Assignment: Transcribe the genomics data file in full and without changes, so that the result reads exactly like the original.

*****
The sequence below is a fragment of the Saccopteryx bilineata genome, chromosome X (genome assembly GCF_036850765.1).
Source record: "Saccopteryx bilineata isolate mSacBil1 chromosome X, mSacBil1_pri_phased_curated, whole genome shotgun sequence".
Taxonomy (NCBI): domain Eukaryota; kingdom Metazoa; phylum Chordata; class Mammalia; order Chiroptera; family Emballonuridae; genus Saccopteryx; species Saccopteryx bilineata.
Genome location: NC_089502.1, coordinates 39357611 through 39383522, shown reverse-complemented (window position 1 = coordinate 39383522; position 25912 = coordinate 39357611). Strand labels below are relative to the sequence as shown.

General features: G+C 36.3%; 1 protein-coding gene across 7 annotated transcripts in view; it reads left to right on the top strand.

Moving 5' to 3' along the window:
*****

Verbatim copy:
The sequence below is a fragment of the Saccopteryx bilineata genome, chromosome X (genome assembly GCF_036850765.1).
Source record: "Saccopteryx bilineata isolate mSacBil1 chromosome X, mSacBil1_pri_phased_curated, whole genome shotgun sequence".
Taxonomy (NCBI): domain Eukaryota; kingdom Metazoa; phylum Chordata; class Mammalia; order Chiroptera; family Emballonuridae; genus Saccopteryx; species Saccopteryx bilineata.
Genome location: NC_089502.1, coordinates 39357611 through 39383522, shown reverse-complemented (window position 1 = coordinate 39383522; position 25912 = coordinate 39357611). Strand labels below are relative to the sequence as shown.

General features: G+C 36.3%; 1 protein-coding gene across 7 annotated transcripts in view; it reads left to right on the top strand.

Moving 5' to 3' along the window: